Ushering in a new wave of Mexican fighters

Marvin Cabrera. Photo courtesy of Cabrera's Twitter page.

Marvin Cabrera. Photo courtesy of Cabrera’s Twitter page.


This Friday, Oct. 7, Marvin Cabrera will make his professional debut for Golden Boy Promotions at the Belasco Theater in Los Angeles, California. Cabrera, hailing from Mexico City, represents a new cycle of Mexican fighters making their way into the pro ranks of boxing.


A member of the Mexican national team, Cabrera did not make the Olympics. His teammate Juan Pablo Romero got his spot in the welterweight division and made it to Rio De Janeiro. That just meant a pro debut would come earlier, not even a month-and-a-half after the end of the Olympics, whereby most Olympian boxers are just getting back into training and some are still on vacation. While the Olympics were going on, Cabrera was preparing for his move to the pros, under trainer Daniel Ponce De Leon.


Cabrera isn’t the only Mexican national team member turning professional. Sergio Chirino and Brian Gonzalez both signed with Zanfer Promotions. Olympic light flyweight Joselito Velasquez will be promoted by Teiken Promotions and managed by Espinoza Boxing. Then there are the other Olympians who are in talks with promoters and mulling over offers.


This year’s Mexican Olympic and national teams, in general, were two of the country’s best in years, qualifying six fighters to Rio. Misael Rodriguez won Mexican Boxing’s first medal since 2000, with a bronze, while the national team made the most strides in previous years in the World Series of Boxing, where the fighters’ aggressive, attritional styles made them better suited to a more professional format. For the most part, Mexican amateurs of previous years would not have had the opportunity to fight in pro-style competitions like WSB and AIBA (International Boxing Association) Pro Boxing. Olympian Elias Emigdio even fought 12 rounds in APB. The aforementioned Cabrera is a good representative of this Mexican contingent, as he fought 17 bouts in the WSB with 13 wins.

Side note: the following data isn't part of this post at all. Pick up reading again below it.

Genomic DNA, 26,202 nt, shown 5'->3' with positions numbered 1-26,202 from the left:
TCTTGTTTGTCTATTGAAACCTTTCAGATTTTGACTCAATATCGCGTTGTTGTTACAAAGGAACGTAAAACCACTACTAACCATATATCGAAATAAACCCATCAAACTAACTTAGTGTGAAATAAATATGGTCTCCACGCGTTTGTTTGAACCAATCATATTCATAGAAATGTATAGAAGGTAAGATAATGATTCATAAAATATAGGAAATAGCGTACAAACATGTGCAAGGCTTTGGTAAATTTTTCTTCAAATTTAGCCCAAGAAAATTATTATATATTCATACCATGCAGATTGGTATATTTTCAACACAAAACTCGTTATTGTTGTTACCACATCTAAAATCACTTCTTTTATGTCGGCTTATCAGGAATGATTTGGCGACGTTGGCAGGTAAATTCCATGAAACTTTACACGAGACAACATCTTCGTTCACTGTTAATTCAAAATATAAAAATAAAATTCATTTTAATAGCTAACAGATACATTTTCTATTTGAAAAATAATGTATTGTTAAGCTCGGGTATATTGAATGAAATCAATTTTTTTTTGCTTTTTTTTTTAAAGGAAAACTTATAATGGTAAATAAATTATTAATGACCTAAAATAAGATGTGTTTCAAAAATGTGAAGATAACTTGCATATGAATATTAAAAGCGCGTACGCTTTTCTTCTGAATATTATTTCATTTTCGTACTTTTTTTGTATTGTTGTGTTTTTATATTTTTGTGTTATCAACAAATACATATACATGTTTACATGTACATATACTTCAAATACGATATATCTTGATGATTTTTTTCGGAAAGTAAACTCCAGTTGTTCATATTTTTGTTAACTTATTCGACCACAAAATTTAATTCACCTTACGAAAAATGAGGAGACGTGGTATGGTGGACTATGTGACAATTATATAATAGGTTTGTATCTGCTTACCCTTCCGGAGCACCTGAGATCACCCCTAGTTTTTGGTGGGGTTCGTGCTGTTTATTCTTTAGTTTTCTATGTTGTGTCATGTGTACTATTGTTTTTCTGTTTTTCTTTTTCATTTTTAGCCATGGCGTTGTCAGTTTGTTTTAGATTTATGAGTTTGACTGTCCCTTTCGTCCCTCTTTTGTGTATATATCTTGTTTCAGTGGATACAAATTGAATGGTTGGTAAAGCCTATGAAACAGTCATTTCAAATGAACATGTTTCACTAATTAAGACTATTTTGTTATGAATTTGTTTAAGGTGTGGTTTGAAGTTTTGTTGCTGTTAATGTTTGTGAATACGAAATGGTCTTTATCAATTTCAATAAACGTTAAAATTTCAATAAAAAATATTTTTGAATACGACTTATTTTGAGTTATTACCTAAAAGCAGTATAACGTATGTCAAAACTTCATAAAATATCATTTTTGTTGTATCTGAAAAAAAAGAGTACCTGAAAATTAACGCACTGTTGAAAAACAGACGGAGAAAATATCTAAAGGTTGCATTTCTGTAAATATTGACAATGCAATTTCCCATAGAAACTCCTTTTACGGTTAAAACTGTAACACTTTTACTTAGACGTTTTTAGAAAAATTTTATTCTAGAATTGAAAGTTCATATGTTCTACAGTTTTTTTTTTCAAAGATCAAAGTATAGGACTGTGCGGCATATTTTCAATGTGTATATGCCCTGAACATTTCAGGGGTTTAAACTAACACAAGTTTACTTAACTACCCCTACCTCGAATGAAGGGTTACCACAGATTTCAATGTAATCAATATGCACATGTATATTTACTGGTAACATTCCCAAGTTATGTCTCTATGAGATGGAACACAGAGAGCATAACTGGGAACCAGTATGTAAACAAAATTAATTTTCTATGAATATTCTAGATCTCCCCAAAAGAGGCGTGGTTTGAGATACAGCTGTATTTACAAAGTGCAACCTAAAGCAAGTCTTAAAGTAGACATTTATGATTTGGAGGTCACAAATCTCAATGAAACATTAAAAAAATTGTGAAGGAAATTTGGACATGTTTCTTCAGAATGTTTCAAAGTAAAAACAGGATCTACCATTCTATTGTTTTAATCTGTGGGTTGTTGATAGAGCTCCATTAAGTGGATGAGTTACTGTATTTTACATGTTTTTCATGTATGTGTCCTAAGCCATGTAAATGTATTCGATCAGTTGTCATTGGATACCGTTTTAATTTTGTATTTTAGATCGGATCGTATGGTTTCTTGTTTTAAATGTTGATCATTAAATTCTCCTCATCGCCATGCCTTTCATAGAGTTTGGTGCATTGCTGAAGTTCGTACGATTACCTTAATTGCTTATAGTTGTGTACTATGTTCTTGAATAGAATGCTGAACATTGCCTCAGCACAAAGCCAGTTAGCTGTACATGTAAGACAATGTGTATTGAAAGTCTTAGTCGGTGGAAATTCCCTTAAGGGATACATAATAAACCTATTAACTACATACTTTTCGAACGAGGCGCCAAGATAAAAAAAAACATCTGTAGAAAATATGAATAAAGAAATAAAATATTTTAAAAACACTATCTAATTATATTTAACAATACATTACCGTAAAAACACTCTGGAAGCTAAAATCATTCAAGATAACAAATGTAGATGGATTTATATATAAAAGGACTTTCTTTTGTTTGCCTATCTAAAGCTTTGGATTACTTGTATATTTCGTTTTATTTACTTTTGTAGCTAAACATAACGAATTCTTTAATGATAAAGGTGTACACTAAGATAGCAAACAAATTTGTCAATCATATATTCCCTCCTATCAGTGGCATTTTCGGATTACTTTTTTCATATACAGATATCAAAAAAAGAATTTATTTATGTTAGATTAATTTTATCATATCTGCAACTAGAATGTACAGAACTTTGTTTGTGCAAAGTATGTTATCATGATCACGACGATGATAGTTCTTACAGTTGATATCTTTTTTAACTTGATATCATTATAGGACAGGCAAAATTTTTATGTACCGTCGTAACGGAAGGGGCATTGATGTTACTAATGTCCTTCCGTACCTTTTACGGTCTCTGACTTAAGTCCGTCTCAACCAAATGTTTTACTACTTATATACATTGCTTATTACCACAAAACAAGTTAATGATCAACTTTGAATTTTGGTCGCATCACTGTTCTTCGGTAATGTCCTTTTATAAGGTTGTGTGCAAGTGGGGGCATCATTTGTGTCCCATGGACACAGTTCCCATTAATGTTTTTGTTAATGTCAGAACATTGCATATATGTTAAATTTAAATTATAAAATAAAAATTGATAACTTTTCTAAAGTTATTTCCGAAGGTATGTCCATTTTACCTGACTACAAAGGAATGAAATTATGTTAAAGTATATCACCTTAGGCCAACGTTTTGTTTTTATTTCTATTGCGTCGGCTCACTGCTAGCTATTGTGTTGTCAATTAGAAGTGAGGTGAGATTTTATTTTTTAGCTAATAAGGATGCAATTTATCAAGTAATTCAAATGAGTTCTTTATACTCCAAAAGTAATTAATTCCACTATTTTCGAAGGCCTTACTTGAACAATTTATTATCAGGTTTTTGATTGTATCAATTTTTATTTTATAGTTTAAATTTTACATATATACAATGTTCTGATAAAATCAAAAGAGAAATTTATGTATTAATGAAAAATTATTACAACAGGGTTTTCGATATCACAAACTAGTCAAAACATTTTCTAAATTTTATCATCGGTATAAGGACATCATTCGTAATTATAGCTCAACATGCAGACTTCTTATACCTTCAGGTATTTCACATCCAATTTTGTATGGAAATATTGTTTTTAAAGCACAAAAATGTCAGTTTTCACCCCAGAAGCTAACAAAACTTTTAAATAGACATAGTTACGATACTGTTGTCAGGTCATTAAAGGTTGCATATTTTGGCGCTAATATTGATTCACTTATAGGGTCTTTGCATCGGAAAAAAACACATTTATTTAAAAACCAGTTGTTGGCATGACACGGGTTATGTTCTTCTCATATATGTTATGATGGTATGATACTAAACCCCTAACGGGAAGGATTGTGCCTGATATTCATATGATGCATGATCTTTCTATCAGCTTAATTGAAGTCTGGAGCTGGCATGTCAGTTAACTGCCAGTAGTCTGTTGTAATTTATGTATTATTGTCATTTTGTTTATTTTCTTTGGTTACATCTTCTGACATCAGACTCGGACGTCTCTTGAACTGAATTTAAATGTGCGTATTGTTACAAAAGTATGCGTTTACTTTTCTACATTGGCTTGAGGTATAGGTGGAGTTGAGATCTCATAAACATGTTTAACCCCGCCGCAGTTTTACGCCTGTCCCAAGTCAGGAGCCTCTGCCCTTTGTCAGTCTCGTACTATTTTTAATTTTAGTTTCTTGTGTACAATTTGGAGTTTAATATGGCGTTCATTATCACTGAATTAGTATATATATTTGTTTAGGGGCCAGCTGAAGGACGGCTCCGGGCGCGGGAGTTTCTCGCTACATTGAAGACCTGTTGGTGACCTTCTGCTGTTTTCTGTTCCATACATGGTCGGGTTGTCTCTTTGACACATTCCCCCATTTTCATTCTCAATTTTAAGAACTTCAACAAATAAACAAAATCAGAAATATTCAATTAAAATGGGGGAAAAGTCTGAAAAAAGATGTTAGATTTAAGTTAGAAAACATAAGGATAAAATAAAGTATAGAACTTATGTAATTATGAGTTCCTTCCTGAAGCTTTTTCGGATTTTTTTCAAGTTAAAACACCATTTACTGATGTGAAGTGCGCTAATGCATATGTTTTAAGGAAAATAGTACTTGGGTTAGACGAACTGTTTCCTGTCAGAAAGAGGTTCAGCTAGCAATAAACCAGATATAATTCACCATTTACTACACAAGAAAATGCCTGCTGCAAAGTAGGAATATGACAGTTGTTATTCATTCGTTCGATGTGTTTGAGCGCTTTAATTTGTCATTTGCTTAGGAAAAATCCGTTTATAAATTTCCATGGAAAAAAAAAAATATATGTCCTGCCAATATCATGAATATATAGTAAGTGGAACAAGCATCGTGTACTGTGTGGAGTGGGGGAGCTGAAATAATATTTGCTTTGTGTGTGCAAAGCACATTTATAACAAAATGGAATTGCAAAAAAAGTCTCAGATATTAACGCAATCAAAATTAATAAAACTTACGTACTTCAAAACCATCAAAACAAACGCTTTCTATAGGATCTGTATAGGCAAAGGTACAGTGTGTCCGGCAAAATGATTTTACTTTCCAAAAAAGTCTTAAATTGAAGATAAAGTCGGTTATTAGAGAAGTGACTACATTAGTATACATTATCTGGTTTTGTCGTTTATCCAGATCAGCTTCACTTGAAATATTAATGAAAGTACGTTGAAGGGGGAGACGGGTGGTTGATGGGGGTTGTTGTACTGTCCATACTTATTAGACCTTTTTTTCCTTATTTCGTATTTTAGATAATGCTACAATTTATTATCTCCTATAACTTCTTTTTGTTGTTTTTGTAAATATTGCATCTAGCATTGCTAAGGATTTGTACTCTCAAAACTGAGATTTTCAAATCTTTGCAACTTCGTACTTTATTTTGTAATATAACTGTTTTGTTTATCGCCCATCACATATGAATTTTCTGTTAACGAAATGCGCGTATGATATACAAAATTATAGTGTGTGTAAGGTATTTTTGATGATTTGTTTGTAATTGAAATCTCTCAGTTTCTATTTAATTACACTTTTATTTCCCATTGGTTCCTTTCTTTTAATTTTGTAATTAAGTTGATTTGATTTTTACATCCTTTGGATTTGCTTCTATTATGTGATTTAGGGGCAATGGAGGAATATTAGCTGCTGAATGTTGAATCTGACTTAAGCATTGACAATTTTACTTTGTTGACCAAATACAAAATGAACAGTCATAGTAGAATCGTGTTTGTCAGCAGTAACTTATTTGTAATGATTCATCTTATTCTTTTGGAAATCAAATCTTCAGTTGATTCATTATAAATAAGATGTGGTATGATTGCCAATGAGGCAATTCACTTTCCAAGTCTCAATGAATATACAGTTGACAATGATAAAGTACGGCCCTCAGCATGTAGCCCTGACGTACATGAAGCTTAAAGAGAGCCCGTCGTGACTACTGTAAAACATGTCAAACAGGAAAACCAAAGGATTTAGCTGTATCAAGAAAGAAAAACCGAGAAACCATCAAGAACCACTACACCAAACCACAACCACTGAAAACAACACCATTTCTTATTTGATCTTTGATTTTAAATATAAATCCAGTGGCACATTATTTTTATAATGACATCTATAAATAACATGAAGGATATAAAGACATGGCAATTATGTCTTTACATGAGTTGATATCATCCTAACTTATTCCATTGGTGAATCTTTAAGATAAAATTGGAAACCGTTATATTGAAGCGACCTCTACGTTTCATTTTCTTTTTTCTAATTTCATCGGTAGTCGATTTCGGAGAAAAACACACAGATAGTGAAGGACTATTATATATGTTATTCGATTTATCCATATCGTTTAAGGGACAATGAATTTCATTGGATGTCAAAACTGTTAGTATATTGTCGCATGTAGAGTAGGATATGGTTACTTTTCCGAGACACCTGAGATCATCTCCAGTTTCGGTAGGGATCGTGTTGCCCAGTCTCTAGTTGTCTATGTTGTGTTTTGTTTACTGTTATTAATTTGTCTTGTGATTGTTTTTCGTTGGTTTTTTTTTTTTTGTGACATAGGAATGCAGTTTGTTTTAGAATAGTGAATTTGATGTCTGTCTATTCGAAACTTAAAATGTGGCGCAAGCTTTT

What the amateur boxing reforms, from 2013 onward, have shown is, despite the more pro-style rules, the Mexicans are still more suited to longer-distance fights. In the typical three-round amateur format, Mexico had far less success, compared to the WSB. They’re better at wearing opponents down over time, as opposed to rushing their work. Comparing the Pan American Games from 2011 and 2015, Mexico won seven medals among men in 2011 and four in 2015, so it’s not like Mexico suddenly got better in three-round fights. In 2011, the fighters were still wearing headgear and fighting under the point scoring system also. The change of amateur boxing’s rule set was not the sole factor in Mexico having its best team in years, as a crop of talent managed to come together at the right times over the past four years. It’s a stark contrast to the 2012 Olympics in London, where Mexico only qualified two boxers – Oscar Valdez and Oscar Molina. Taking into consideration that Olympic qualification was much tougher this year, six Olympians from Mexico is a very good number.


Most Mexican fighters won’t bother all that much with chasing success in the amateurs and will continue going pro at early ages but it is notable now how many fighters of a solid level actually stuck around. All of them are still relatively young and have a lot of time to stake out their pro careers, which one can assume most of them will in the near future. This extends beyond the Olympic team to the entire national team. They have a lot of WSB experience, are in entertaining fights and fight with pro styles. This is why many are receiving offers to go pro from established promoters.


Oscar Valdez was the beginning of this particular wave of Mexicans going pro. The 25-year-old became a world champion in July, four years after his Olympic stint in 2012. Valdez had already gone to the 2008 Olympics in Beijing, China at the age of 17. He is the model for a Mexican boxer going pro after a good amateur career.


From the Olympics and the national team to the pro game is a pipeline less taken by Mexican fighters. Almost all of the fighters from this particular cycle are in their early-20s. It can’t be expected that all of them will do well as pros. It simply never works out like that but, in this group, there are quite a few who look poised for success after they leave the amateur game behind. This particular cycle from the Mexican amateur system has the potential to churn out a new wave of pro prospects in a much larger quantity than before.


When Marvin Cabrera steps into the ring on Friday night for his first pro fight, he will likely secure an easy win. His opponent has been stopped three times in as many fights. It won’t prove much but a pipeline of fighters on the Mexican national team, over the past four years, will open up and a new type of Mexican prospect will head toward the pro game – Mexican fighters who have already been fighting without headgear, under pro-style scoring and going more than three rounds. Cabrera will kick things off, taking the path less-traveled from the Mexican national team to the pros.



You can follow Rian Scalia on Twitter @rian5ca.




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